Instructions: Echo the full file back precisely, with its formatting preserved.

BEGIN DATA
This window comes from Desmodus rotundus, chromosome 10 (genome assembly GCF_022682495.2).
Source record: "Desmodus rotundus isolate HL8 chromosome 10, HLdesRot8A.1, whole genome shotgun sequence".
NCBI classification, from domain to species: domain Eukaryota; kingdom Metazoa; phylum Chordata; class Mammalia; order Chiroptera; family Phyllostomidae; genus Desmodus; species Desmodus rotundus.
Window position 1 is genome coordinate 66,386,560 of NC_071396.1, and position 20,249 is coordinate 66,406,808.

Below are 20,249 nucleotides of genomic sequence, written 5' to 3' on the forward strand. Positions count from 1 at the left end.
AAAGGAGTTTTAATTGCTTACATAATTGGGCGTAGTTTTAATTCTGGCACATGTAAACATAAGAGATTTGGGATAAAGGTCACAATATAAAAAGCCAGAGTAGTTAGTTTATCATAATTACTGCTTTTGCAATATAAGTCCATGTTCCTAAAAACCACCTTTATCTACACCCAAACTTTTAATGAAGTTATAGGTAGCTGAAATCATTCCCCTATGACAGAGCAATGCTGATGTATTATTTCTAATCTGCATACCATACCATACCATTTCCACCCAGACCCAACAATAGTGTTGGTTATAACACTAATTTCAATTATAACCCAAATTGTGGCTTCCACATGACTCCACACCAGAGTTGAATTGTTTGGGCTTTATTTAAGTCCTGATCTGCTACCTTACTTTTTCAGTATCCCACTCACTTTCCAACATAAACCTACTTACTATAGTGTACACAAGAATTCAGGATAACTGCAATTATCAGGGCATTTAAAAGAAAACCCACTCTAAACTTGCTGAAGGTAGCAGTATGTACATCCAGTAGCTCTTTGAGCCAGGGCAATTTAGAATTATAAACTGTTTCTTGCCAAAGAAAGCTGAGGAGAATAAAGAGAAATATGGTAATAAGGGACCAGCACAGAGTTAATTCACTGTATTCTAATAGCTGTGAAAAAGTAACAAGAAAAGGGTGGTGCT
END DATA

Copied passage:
This window comes from Desmodus rotundus, chromosome 10 (genome assembly GCF_022682495.2).
Source record: "Desmodus rotundus isolate HL8 chromosome 10, HLdesRot8A.1, whole genome shotgun sequence".
NCBI classification, from domain to species: domain Eukaryota; kingdom Metazoa; phylum Chordata; class Mammalia; order Chiroptera; family Phyllostomidae; genus Desmodus; species Desmodus rotundus.
Window position 1 is genome coordinate 66,386,560 of NC_071396.1, and position 20,249 is coordinate 66,406,808.

Below are 20,249 nucleotides of genomic sequence, written 5' to 3' on the forward strand. Positions count from 1 at the left end.
AAAGGAGTTTTAATTGCTTACATAATTGGGCGTAGTTTTAATTCTGGCACATGTAAACATAAGAGATTTGGGATAAAGGTCACAATATAAAAAGCCAGAGTAGTTAGTTTATCATAATTACTGCTTTTGCAATATAAGTCCATGTTCCTAAAAACCACCTTTATCTACACCCAAACTTTTAATGAAGTTATAGGTAGCTGAAATCATTCCCCTATGACAGAGCAATGCTGATGTATTATTTCTAATCTGCATACCATACCATACCATTTCCACCCAGACCCAACAATAGTGTTGGTTATAACACTAATTTCAATTATAACCCAAATTGTGGCTTCCACATGACTCCACACCAGAGTTGAATTGTTTGGGCTTTATTTAAGTCCTGATCTGCTACCTTACTTTTTCAGTATCCCACTCACTTTCCAACATAAACCTACTTACTATAGTGTACACAAGAATTCAGGATAACTGCAATTATCAGGGCATTTAAAAGAAAACCCACTCTAAACTTGCTGAAGGTAGCAGTATGTACATCCAGTAGCTCTTTGAGCCAGGGCAATTTAGAATTATAAACTGTTTCTTGCCAAAGAAAGCTGAGGAGAATAAAGAGAAATATGGTAATAAGGGACCAGCACAGAGTTAATTCACTGTATTCTAATAGCTGTGAAAAAGTAACAAGAAAAGGGTGGTGCT